Getting the ball inside is the increasing key though. The tag-team posts Chinwe Okorie and Teaira McCowan have become excellent, efficient scorers and, when not hampered by fouls, the strong defensive presence. Even with fouls State can count on low-key but very important work at both ends by under-appreciated forward Breanna Richardson.

So for all the perimeter potential Schaefer can call on, “We have to trust those two down low and give them more looks.”

As the calendar turns to February it will be difficult not to look ahead at March. Every Bulldog game matters in NCAA Tournament calculus and all the more so now. Mississippi State has maintained its #4 RPI standing, which is so critical towards earning a number-one seeding. But this is as fragile as the next game and of course subject to what peers around the country do. Or don’t.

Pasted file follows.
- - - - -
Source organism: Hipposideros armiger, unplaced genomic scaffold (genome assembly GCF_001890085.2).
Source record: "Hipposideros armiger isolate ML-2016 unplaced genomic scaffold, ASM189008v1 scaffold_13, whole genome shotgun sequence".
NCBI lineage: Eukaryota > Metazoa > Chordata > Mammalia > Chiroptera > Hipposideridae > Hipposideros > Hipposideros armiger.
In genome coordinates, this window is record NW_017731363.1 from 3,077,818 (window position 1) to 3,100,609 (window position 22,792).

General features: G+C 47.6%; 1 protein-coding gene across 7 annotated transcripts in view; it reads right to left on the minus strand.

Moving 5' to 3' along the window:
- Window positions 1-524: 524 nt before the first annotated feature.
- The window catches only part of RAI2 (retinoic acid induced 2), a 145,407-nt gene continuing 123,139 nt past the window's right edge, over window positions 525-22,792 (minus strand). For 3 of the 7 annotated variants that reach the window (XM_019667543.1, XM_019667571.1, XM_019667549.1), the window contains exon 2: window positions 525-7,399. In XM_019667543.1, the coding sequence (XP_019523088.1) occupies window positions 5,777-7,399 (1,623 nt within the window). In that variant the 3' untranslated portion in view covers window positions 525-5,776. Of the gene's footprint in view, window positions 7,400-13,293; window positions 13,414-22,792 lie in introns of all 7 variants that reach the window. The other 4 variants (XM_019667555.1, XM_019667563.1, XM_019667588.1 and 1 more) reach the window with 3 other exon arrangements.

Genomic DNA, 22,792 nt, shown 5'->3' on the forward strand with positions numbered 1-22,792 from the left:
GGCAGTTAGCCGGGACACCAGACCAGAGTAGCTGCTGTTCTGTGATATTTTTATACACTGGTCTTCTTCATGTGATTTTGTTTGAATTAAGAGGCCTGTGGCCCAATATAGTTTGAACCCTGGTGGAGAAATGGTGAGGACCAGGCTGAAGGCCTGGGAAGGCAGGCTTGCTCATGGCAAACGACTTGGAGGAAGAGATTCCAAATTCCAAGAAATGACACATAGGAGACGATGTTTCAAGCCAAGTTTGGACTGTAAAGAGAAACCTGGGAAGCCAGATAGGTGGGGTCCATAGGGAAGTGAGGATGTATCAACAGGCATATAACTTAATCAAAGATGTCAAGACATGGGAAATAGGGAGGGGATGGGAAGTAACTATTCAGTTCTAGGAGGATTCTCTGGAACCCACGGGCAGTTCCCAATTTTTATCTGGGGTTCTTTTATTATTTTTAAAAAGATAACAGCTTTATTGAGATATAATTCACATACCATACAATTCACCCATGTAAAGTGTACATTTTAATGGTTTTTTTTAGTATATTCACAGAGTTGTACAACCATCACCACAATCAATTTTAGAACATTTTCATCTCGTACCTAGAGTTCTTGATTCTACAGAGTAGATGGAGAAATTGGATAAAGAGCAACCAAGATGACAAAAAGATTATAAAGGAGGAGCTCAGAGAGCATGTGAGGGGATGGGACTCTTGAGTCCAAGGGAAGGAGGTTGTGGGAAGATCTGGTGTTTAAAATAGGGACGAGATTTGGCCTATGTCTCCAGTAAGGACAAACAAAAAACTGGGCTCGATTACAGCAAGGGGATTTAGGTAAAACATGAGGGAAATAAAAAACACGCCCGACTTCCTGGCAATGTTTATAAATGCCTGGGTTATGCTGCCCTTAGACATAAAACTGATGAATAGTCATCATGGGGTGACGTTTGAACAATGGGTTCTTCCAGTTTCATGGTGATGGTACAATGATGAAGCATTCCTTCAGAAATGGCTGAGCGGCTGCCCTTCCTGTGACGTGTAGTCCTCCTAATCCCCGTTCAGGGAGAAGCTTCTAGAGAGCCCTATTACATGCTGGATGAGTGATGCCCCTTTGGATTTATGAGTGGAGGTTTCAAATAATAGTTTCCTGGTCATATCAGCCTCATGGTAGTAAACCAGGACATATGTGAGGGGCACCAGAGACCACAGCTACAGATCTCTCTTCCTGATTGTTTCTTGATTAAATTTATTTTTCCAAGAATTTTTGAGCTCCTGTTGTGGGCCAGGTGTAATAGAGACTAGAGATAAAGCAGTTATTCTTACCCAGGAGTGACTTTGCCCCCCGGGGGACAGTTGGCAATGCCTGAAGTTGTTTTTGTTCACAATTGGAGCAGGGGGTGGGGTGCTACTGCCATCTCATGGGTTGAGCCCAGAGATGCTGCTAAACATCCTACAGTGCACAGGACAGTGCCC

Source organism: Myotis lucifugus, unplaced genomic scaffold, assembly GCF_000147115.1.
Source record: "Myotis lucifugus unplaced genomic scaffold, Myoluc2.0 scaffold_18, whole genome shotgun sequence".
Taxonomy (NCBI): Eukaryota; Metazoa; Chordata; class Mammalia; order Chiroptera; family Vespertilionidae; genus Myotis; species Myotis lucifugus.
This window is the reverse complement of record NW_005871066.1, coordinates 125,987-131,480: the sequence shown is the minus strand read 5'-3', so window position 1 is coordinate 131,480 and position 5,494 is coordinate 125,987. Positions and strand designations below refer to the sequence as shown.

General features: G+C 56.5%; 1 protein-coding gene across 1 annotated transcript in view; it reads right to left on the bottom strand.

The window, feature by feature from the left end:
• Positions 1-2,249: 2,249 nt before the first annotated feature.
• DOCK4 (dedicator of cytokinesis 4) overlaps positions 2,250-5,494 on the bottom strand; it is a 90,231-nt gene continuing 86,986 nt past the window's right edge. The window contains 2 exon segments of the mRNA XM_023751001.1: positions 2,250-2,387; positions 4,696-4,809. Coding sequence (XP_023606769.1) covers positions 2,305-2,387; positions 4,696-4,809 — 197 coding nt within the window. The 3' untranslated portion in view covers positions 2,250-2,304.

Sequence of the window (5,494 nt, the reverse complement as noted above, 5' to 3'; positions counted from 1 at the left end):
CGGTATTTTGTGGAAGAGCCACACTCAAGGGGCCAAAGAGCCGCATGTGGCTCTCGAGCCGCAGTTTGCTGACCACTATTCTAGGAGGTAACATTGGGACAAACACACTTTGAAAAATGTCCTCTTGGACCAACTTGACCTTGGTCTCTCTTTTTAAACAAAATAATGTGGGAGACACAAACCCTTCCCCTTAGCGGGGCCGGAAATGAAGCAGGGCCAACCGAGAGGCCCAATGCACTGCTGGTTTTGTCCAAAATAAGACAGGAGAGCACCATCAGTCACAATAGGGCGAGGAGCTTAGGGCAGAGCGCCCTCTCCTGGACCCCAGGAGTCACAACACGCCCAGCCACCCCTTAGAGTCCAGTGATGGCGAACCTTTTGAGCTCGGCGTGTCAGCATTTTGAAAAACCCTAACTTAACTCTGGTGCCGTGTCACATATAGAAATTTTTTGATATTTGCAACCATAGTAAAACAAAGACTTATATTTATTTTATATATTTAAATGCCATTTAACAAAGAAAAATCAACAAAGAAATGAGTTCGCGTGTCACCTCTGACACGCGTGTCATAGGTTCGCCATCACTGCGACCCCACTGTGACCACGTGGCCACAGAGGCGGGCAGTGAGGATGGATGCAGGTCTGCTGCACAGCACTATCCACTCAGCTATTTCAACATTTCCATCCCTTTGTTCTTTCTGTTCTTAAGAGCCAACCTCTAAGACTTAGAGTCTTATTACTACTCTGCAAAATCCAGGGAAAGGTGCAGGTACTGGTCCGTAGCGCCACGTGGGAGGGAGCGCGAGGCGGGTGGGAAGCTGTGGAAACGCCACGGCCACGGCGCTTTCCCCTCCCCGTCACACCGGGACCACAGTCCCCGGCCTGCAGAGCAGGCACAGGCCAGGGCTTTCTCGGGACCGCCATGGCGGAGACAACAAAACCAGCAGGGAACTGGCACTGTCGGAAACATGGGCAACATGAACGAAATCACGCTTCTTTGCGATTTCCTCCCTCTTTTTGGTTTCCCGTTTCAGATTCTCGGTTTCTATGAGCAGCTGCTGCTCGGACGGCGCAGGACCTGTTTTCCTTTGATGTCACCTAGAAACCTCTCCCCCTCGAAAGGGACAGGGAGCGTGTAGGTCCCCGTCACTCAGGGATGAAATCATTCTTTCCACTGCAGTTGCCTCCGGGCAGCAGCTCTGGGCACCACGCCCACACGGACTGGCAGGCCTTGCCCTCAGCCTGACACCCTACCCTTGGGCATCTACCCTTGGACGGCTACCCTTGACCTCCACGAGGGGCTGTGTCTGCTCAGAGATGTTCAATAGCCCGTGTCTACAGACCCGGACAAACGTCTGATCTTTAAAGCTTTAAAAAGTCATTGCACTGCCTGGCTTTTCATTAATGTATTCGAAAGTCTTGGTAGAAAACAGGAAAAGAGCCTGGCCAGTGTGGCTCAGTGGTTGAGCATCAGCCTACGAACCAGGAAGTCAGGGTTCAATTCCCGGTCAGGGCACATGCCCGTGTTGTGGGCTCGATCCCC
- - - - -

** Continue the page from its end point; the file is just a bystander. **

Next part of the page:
At the same time the SEC championship is a race again. Both contenders have tough months ahead, though they cannot meet until the conference tournament after the title is taken. State still must go to Kentucky and A&M and host Tennessee to wrap up the regular season. Five of the last eight scheduled games are against teams currently with RPIs of 33 or better.

South Carolina has their own minefield to cross with two matchups against Kentucky and trips to Missouri and A&M. Also, while it won’t matter in SEC terms or hurt their RPI, the Gamecocks must visit almighty Connecticut mid-month.

So begins a February of high stakes and higher hopes. Schaefer often said he didn’t want his team peaking in January. That month is done so, it is time for the Bulldogs to find their prime.

“We’re not going to change,” Schaefer said. “We’re going to keep doing what we’re doing. My challenge is get one minute, one play better. If you do that at the end of the year you’ve got a chance.”